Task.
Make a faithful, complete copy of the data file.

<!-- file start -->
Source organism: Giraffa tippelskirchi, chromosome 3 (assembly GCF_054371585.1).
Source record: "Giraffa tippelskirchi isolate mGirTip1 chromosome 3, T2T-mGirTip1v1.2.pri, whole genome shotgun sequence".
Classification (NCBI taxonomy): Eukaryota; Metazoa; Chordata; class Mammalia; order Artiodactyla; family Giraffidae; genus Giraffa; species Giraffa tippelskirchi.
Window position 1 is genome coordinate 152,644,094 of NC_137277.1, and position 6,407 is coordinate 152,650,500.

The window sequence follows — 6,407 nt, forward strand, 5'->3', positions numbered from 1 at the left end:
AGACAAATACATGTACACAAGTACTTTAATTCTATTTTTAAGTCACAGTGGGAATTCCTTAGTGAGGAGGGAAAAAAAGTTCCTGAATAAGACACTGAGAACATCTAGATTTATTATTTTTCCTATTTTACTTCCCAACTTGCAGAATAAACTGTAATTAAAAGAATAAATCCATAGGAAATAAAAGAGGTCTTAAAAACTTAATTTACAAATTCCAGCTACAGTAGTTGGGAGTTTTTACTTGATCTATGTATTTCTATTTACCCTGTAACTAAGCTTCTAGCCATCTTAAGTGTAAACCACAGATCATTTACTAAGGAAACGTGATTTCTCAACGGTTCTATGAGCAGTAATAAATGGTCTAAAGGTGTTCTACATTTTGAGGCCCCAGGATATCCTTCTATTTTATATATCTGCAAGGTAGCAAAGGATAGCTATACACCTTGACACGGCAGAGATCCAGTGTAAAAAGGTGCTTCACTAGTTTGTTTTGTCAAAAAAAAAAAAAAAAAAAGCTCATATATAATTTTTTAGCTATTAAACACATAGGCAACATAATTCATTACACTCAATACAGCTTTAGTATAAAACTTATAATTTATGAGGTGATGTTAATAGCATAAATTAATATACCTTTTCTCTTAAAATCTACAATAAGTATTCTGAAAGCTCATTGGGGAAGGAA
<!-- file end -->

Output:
Source organism: Giraffa tippelskirchi, chromosome 3 (assembly GCF_054371585.1).
Source record: "Giraffa tippelskirchi isolate mGirTip1 chromosome 3, T2T-mGirTip1v1.2.pri, whole genome shotgun sequence".
Classification (NCBI taxonomy): Eukaryota; Metazoa; Chordata; class Mammalia; order Artiodactyla; family Giraffidae; genus Giraffa; species Giraffa tippelskirchi.
Window position 1 is genome coordinate 152,644,094 of NC_137277.1, and position 6,407 is coordinate 152,650,500.

The window sequence follows — 6,407 nt, forward strand, 5'->3', positions numbered from 1 at the left end:
AGACAAATACATGTACACAAGTACTTTAATTCTATTTTTAAGTCACAGTGGGAATTCCTTAGTGAGGAGGGAAAAAAAGTTCCTGAATAAGACACTGAGAACATCTAGATTTATTATTTTTCCTATTTTACTTCCCAACTTGCAGAATAAACTGTAATTAAAAGAATAAATCCATAGGAAATAAAAGAGGTCTTAAAAACTTAATTTACAAATTCCAGCTACAGTAGTTGGGAGTTTTTACTTGATCTATGTATTTCTATTTACCCTGTAACTAAGCTTCTAGCCATCTTAAGTGTAAACCACAGATCATTTACTAAGGAAACGTGATTTCTCAACGGTTCTATGAGCAGTAATAAATGGTCTAAAGGTGTTCTACATTTTGAGGCCCCAGGATATCCTTCTATTTTATATATCTGCAAGGTAGCAAAGGATAGCTATACACCTTGACACGGCAGAGATCCAGTGTAAAAAGGTGCTTCACTAGTTTGTTTTGTCAAAAAAAAAAAAAAAAAAAGCTCATATATAATTTTTTAGCTATTAAACACATAGGCAACATAATTCATTACACTCAATACAGCTTTAGTATAAAACTTATAATTTATGAGGTGATGTTAATAGCATAAATTAATATACCTTTTCTCTTAAAATCTACAATAAGTATTCTGAAAGCTCATTGGGGAAGGAA